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More Than 125 Landmarks Around The World Will Be Bathed In Purple For A Night

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Tokyo's Rainbow Bridge is bathed in purple light on Thursday as part of the WeThe15 campaign. Launched ahead of the Tokyo Paralympic Games, the movement calls for an end to discrimination against people with disabilities.
Tomohiro Ohsumi, Getty Images for International Paralympic Committee

Tokyo's Rainbow Bridge is bathed in purple light on Thursday as part of the WeThe15 campaign. Launched ahead of the Tokyo Paralympic Games, the movement calls for an end to discrimination against people with disabilities.

Rome's Colosseum, the London Eye, the Empire State Building and Tokyo's Skytree tower are among more than 125 landmarks around the world that are being bathed in purple light Thursday night, recognizing the world's 1.2 billion people with disabilities.

The event, a call for inclusion and equal treatment, comes as the Paralympics are set to begin in Tokyo next week.

The idea to light the Élysée Palace, Niagara Falls and other iconic places in purple stems from the WeThe15 campaign — named for the 15% of the world's population who live with disabilities, according to the International Paralympic Committee, which is leading the effort along with the International Disability Alliance.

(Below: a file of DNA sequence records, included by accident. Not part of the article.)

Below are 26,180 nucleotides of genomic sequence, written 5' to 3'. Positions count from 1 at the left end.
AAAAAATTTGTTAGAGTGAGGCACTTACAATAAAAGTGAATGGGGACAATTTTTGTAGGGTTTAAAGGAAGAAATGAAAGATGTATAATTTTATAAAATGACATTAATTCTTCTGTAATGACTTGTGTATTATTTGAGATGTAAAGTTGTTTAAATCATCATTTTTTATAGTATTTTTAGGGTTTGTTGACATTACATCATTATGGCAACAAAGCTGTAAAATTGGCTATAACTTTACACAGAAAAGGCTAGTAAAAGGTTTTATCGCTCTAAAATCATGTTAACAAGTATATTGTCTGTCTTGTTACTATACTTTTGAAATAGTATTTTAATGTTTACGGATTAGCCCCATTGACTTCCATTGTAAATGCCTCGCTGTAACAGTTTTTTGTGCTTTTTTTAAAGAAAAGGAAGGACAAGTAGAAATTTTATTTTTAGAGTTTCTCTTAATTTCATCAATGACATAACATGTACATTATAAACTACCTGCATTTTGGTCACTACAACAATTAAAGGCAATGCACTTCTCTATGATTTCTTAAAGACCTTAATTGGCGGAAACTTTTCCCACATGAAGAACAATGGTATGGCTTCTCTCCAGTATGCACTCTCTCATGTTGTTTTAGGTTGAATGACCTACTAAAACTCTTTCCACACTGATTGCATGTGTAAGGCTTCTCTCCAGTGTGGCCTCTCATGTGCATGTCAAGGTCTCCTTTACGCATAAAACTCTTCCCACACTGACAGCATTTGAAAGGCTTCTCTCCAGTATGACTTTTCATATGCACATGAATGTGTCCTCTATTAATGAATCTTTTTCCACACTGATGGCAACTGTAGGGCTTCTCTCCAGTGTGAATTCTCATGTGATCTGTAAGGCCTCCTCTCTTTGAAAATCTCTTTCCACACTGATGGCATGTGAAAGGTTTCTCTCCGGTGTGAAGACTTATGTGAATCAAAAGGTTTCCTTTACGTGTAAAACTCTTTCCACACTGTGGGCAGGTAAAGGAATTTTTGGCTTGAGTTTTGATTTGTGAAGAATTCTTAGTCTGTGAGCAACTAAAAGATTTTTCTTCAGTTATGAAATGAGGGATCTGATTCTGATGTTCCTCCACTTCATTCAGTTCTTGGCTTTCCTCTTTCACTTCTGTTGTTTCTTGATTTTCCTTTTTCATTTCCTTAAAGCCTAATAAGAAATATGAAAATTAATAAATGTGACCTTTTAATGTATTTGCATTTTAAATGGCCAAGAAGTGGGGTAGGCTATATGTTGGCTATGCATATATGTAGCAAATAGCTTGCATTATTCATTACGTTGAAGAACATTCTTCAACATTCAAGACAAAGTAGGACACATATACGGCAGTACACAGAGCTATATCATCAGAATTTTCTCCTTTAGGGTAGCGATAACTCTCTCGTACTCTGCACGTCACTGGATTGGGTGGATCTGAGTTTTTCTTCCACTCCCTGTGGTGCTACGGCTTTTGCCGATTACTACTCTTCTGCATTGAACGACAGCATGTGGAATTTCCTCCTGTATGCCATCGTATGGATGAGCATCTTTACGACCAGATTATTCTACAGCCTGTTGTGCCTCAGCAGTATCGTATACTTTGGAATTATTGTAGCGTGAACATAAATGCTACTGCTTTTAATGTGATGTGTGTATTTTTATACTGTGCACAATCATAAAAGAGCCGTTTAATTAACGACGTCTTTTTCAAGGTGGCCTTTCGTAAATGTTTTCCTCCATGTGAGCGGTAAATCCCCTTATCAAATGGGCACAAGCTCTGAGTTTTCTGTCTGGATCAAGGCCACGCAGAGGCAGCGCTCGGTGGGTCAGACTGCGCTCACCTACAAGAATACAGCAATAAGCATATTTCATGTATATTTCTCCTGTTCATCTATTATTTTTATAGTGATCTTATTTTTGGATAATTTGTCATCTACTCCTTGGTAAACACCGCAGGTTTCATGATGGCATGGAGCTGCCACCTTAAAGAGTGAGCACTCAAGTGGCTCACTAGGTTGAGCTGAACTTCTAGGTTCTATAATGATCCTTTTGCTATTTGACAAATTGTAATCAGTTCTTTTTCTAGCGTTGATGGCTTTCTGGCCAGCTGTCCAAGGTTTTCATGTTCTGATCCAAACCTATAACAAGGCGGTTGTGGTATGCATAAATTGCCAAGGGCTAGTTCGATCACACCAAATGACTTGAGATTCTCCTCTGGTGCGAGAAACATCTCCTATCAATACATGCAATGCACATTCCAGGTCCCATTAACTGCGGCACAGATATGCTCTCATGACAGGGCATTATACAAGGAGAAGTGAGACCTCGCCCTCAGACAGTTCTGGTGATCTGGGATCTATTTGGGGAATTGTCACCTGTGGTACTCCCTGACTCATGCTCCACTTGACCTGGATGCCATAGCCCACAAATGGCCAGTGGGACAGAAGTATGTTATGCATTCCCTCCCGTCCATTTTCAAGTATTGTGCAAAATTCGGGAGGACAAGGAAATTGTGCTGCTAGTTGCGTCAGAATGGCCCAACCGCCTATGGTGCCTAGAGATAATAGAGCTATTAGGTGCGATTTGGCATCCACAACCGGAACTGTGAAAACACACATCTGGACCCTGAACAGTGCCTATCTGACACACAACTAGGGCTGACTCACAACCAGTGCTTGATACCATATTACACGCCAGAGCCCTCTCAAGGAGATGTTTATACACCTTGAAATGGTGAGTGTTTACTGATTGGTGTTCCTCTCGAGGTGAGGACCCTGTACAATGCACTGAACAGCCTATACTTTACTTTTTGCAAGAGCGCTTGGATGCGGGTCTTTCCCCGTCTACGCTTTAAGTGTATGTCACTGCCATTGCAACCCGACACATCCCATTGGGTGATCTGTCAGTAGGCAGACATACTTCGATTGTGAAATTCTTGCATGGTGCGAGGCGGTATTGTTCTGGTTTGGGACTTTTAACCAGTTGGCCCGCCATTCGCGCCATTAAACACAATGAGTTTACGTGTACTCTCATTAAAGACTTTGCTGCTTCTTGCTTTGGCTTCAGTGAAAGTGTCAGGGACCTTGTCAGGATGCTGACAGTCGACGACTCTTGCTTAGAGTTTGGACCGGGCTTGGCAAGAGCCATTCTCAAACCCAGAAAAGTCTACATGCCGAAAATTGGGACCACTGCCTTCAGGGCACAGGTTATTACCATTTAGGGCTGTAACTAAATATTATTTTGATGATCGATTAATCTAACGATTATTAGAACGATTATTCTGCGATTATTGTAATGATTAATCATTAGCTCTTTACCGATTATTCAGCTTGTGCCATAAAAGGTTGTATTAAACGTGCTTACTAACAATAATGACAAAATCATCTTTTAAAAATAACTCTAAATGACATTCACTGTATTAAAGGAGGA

"Purple has long been associated with the disability community," the organizers say. At least 30 countries are taking part, according to the campaign's website.

In the U.S., more than 20 U.S. landmarks, stadiums and bridges will go purple, a Team USA representative told NPR. The list includes Centennial Olympic Park in Atlanta, Gillette Stadium near Boston and the Staples Center in Los Angeles.

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"WeThe15 aspires to be the biggest ever human rights movement for persons with disabilities," said IPC President Andrew Parsons, adding that the movement's goal is "to put disability right at the heart of the inclusion agenda, alongside ethnicity, gender and sexual orientation."

Sports and the upcoming Tokyo Paralympics offer a powerful chance to improve the lives of people with disabilities, Parsons said, calling them "the planet's largest marginalized group."

The organizers also created a short video that chronicles the regular lives of people with disabilities, from the daily need to do chores to their dreams of excelling — in life and in sports.

"People call us special," the video states, "but there's nothing special about us."

The campaign brings a number of large organizations together, from the Paralympics to the Special Olympics and several United Nations agencies.

"More than one billion people live with a disability today, and yet the world is still far from truly recognizing and honoring this 15 percent of society," said UNESCO Director-General Audrey Azoulay. "It is time to change our perception of people with disabilities, and make their voices heard everywhere."

The Tokyo Paralympics will hold its opening ceremony on Aug. 24, with the first competitions starting one day later.

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